15 Minutes Blog #GE2017: The Trouble with Trident

The hate filled rag that is the Daily Mail today used it’s front page to attack Jeremy Corbyn. This is standard fare for the paper, which is so Tory it may as well be publisher with blue ink.

The reason for the attack was that Corbyn refused to answer if he would use Trident, the UK’s nuclear weapons, to “defend Britain”. I’m sure to the core readership of the paper this is further evidence of the hippy’s weakness as a potential leader and he should have answered the question.

The problem is that you can’t use Trident to defend Britain. It doesn’t stop a nuclear attack on the UK, not in a weaponized sense. Trident won’t shoot Russian nukes out of the sky. It works because nobody with nukes will attack us because they know we can retaliate. 

Mutually assured destruction is how the nuclear arms situation works. Nobody fires because they know if they do, that’s all she wrote.

This always makes me wonder if perhaps we could save money and bluff. Say we’re renewing Trident, keep the subs milling about but actually use the cash to shore up the NHS on the quiet. Or fund school lunches. You know something useful that wouldn’t potentially end mankind.

Corbyn has been attacked for not agreeing with the continued funding of Trident. But it’s a reasonable thing to object to. In times of austerity why continue to pay billions upon billions for a weapon that will probably never be used. Why not sit with other nuclear powers and discuss this? Find some way to end the stalemate that has reigned since the USSR built it’s first nuke, kickstarting the tense face off of the Cold War.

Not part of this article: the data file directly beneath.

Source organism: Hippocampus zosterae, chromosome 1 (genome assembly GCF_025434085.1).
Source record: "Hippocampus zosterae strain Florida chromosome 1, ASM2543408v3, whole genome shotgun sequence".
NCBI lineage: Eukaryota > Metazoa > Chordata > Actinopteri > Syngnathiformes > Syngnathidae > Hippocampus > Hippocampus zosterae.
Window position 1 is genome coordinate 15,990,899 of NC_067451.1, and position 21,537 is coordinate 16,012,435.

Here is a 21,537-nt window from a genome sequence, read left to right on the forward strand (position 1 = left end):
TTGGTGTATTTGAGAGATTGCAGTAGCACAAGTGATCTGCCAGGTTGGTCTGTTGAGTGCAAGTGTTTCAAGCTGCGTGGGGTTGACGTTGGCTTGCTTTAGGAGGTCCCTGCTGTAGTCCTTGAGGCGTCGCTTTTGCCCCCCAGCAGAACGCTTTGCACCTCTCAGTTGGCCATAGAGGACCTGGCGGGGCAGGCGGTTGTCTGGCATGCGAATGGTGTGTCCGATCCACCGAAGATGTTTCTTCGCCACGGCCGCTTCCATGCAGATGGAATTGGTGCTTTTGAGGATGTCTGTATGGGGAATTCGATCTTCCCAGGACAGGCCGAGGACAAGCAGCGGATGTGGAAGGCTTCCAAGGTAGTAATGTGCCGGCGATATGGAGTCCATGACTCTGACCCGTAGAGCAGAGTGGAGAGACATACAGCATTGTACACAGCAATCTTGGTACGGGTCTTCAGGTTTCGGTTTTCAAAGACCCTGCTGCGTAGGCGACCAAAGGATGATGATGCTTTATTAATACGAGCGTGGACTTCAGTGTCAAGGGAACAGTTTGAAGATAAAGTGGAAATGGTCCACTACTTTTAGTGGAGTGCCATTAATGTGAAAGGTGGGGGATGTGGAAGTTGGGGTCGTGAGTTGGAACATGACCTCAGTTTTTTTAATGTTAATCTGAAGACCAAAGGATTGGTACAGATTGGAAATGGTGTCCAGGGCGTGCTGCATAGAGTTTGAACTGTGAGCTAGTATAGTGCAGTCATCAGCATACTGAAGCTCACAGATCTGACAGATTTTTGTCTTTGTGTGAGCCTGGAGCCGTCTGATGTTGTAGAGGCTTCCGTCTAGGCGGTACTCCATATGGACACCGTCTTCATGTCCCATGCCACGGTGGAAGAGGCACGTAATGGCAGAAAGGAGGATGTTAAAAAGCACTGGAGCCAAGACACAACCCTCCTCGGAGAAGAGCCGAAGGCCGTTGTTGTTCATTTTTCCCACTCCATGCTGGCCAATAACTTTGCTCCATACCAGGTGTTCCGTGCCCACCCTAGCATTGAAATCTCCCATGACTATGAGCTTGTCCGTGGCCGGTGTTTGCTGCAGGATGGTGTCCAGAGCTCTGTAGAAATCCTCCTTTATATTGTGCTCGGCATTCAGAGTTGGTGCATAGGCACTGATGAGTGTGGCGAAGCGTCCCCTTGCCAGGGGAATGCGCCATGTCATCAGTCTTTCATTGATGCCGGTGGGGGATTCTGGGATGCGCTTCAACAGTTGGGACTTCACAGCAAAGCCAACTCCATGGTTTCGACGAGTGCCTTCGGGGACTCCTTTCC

A British PM would only use a nuke in two situations- if they went nuts and fired first, or as a retaliation. Neither is a defensive move. If Russia, for example, wanted to it would only take around 10 bombs of 100 megaton payloads to essentially wipe out Britain aside from a few folks in the Highlands and other remote areas. That’s every major town and city gone. (You can work all this out on the depressing Nukemap website).

At that point firing our nukes isn’t defending ourselves, it’s a final, needless retaliation. 

Who could morally justify firing at that point? We’d be down and out, and the last action of Britain in the history books would be lashing out. Condemning millions of innocents to death without hope of victory or any greater strategy beside a vengeful “f××k you” from our death bed.

In that situation you hope a leader would react with compassion and not rage. To resist the urge to fire back, to stop the death and destruction there and not add more to the radioactive pyre.

The nuke question is routinely trotted out. Corbyn wouldn’t give the “if necessary” answer because quite frankly it will never be necessary. The other nuclear powers can’t use theirs for fear of what it would unleash. So, why not just say “no, I wouldn’t use nukes”.

Well, Corbyn would have been attacked for this. Look at the lefty loony who says he won’t slaughter millions and leave countless others suffering and disease, what a wimp!

I would be far more worried of a PM candidate who could glibly answer yes to the nuke question or worse gleefully announce that they would have no remorse pressing the button. 

But thankfully none of the leaders seem that cracked. Although, has anyone asked Paul Nuttall?

Any thoughts? You know what to do. BETEO.

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15 Minutes #GE2017: Who to vote for?

The general election is fast approaching, and I thought I’d write about it on my blog. However, to stop it just turning into a massive rant I’m keeping it simple and to a 15 minute timer. So here we go.

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Ever since Theresa May announced the snap election a few weeks back the British press has been working itself up. The parties have been scrutinised, they’ve made announcements and they’ve started pitching their manifestos.